Establishing a marketing strategy can be an incredibly daunting task for many first-time business owners. Despite carrying out extensive market research, a lot of entrepreneurs seem to struggle finding their feet and establishing a groove across various promotional platforms – particularly online. But one digital marketing method you should never shy away from is email marketing.
Why? Because email is a very low-risk and high-reward way in which to consolidate your reach and get your message out there to consumers. Better yet, thanks to a wide range of dynamic and low-cost in-browser tools, it’s now easier than ever to organise and execute a professional email marketing strategy for your business.
To help you get started planning the ways in which your company should be using email marketing, we’ve developed this snapshot guide outlining why email marketing is a great move for your business. More important still, we’ll walk you through the top 9 ways you can (and should) be using email to help build your business.
Why should my company use email marketing?
First of all, is email marketing really as good as everybody says it is? The short answer is yes. But there’s a whole lot more to it than that.
Statistically speaking, email marketing is the easiest way to reach your target audience. Social media giant Facebook might have a staggering two billion monthly active users – but according to researchers at Statista, there are more than 3.7 billion people regularly accessing an email inbox. In the next five years, that figure is anticipated to rise by another 500 million people – increasing to an incredible 4.2 billion people.
That means if you want to maximise your reach, email offers the biggest possible pool of potential sales leads. What’s more, research also suggests those potential leads are hotter than leads coming from other online sources.
Marketing software giant HubSpot reports that 28% of customers say they want to receive emails from their favourite companies at least once a week. Finally, it’s also worth pointing out that customers who click through to your site from an email, spend an estimated 138% more time on your products than organic leads.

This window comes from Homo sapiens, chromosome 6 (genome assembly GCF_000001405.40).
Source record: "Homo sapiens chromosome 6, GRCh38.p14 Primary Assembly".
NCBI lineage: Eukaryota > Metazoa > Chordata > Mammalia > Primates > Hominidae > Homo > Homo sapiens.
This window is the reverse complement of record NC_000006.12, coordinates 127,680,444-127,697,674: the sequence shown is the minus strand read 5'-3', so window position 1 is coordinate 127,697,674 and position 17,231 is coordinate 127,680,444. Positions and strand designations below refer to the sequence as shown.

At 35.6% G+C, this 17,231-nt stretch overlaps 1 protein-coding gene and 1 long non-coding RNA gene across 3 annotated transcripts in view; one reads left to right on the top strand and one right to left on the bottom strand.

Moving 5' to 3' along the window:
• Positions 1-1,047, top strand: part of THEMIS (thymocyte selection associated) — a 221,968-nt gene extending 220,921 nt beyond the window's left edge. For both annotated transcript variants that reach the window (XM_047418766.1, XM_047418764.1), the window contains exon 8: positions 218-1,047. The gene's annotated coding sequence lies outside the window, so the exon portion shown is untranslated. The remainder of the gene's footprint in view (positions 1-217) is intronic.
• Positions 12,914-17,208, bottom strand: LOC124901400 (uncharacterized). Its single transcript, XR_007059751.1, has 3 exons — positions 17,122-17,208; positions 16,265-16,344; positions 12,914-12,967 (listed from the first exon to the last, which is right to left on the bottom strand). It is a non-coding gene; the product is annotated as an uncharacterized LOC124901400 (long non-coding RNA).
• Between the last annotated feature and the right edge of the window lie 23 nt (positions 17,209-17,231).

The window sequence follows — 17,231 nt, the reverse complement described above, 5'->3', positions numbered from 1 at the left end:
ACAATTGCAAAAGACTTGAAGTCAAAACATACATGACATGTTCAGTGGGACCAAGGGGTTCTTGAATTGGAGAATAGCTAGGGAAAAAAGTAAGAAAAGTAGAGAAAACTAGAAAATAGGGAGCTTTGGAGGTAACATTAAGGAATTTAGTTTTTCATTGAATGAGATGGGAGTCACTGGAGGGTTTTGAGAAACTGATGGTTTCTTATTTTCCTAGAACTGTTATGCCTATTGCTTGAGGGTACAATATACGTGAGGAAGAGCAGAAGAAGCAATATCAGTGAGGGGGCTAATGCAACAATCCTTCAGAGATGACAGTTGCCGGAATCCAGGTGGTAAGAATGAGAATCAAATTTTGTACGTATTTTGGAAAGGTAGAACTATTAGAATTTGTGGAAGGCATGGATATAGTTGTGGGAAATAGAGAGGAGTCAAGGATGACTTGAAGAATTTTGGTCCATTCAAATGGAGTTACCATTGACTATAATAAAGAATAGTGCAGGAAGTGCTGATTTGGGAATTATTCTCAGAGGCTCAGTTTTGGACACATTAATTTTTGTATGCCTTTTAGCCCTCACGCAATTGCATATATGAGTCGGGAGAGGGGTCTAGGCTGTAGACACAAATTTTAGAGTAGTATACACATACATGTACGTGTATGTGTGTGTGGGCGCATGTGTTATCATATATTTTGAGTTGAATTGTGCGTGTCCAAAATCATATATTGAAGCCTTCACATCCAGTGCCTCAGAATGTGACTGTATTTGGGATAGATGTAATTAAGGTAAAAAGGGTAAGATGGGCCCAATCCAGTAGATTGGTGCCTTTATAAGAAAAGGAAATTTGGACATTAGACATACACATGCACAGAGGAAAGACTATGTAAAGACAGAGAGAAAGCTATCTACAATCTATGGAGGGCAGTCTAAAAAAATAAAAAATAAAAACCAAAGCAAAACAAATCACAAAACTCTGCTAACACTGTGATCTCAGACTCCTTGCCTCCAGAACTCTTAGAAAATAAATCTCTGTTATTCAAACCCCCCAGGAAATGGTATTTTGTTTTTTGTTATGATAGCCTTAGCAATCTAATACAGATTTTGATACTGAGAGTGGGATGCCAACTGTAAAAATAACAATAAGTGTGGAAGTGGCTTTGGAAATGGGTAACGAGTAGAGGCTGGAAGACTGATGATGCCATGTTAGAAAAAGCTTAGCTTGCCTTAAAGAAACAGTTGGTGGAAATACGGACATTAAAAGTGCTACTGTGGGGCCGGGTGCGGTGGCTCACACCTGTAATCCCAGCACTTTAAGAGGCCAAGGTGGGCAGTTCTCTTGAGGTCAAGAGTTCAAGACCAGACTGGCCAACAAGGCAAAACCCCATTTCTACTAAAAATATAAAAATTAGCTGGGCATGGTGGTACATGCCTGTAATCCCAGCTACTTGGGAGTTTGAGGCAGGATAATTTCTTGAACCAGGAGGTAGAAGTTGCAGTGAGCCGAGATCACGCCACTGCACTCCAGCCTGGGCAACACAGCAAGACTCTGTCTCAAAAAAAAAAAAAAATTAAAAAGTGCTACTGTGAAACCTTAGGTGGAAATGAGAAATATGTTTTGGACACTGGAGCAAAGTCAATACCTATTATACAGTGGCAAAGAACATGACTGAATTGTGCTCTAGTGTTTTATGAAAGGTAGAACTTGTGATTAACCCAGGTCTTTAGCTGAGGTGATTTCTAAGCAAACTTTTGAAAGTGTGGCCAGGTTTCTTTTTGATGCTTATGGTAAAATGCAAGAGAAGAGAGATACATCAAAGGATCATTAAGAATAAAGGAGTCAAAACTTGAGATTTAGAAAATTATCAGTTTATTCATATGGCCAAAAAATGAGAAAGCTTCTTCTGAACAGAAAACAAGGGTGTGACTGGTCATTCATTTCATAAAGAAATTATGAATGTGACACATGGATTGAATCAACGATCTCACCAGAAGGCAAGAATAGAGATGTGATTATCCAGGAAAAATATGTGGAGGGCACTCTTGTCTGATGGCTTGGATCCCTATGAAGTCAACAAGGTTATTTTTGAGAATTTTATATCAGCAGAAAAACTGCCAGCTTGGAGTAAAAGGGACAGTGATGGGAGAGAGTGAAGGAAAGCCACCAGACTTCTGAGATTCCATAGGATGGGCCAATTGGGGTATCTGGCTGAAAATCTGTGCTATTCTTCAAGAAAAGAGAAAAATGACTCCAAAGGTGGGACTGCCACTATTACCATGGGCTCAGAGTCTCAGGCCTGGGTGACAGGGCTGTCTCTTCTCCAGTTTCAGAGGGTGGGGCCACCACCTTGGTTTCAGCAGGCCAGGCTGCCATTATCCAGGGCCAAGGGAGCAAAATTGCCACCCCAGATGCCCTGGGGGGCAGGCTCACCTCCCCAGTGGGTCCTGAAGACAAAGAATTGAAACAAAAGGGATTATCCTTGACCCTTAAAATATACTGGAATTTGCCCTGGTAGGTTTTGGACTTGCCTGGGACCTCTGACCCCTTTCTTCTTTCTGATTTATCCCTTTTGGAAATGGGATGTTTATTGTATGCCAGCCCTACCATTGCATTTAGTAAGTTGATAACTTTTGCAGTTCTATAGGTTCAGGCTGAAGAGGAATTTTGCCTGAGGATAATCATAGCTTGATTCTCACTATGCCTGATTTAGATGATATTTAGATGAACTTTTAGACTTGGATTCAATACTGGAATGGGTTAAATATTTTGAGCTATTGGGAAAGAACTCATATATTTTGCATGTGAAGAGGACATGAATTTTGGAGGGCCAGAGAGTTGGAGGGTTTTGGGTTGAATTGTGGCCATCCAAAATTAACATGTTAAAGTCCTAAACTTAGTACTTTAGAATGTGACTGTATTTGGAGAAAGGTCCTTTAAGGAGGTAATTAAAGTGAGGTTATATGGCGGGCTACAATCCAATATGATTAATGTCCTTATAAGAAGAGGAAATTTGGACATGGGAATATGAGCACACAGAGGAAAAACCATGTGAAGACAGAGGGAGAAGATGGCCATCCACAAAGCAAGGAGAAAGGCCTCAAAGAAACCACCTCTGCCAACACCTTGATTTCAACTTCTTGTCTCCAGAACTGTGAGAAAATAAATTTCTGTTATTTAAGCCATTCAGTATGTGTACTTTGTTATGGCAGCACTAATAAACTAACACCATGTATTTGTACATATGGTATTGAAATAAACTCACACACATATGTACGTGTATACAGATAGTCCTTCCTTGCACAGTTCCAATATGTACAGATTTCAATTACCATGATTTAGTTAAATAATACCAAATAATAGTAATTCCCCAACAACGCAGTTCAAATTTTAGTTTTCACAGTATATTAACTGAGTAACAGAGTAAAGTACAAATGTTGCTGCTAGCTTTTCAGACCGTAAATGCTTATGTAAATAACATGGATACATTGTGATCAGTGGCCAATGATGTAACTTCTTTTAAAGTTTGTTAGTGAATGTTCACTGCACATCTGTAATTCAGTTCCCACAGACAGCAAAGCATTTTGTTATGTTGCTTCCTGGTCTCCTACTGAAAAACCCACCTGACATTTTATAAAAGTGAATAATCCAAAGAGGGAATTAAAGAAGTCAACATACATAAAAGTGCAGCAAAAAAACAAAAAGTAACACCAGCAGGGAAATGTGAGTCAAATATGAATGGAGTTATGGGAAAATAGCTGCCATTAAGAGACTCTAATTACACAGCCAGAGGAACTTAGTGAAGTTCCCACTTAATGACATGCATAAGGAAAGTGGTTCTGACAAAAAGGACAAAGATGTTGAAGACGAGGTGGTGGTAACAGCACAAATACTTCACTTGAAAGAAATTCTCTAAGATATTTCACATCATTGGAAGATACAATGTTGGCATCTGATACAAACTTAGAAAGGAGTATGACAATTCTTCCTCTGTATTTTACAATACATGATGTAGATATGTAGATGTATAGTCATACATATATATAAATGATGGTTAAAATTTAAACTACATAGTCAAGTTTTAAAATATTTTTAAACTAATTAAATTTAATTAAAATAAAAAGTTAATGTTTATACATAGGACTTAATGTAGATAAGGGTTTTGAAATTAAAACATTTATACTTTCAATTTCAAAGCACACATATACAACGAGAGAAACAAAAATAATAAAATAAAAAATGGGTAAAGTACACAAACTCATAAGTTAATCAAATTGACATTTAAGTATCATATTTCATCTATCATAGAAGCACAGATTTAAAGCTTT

That’s why email marketing represents such great value for money compared to other marketing platforms.
According to a survey conducted by the Direct Marketing Association, email marketing activity generates an average return on investment (ROI) of some 122%. That means your email marketing returns are likely to be around four times higher than what you should expect to make back on social media marketing, direct mailers or paid search on platforms like Google AdWords.
Bearing all that in mind, you’d be letting your company down by not trying out email marketing. But can you make the most of the fantastic opportunities that come hand-in-hand with email marketing? Well, we’ve got a few ideas.How can I generate passive income for my company?
How should my company be using email marketing?
There are loads of ways you could be using email marketing to bolster your company’s business. But here are 9 top tips that are definitely worth checking out.
1. Keep your customers in the loop
One of the best ways to get started with email marketing is by using it as a medium to inform and educate your customers. This is particularly relevant if your company has got some kind of online store.
When you make a sale online or capture the data of potential leads on your site using a contact form, you should be using the contact details of those enquiries or customers to start building a list of potential email marketing contacts.
It’s crucial to note that the European Union’s new GDPR laws came into effect in May 2018 – and these regulations place stringent limits on how you are allowed to communicate with people online and use their data for marketing purposes. As a result, you should always explicitly ask your customers for consent to send them marketing materials by email.
These rules apply to all companies dealing with EU citizens – and so if you own a UK limited company, you’ll need to comply. For detailed guidance on GDPR and how to collect and record email marketing consent, you should consult the European Commission website.
Assuming you’ve got a GDPR-compliant list of contacts, you should consider this list as one of your company’s most vital communication assets. Whenever something new is happening at your company, you should be using email to communicate that to your list of customers or enquirers.
This could be anything from new opening hours, an event your company will be attending or a new blog on your company website. If you think customers will find it interesting and new, then it warrants an email.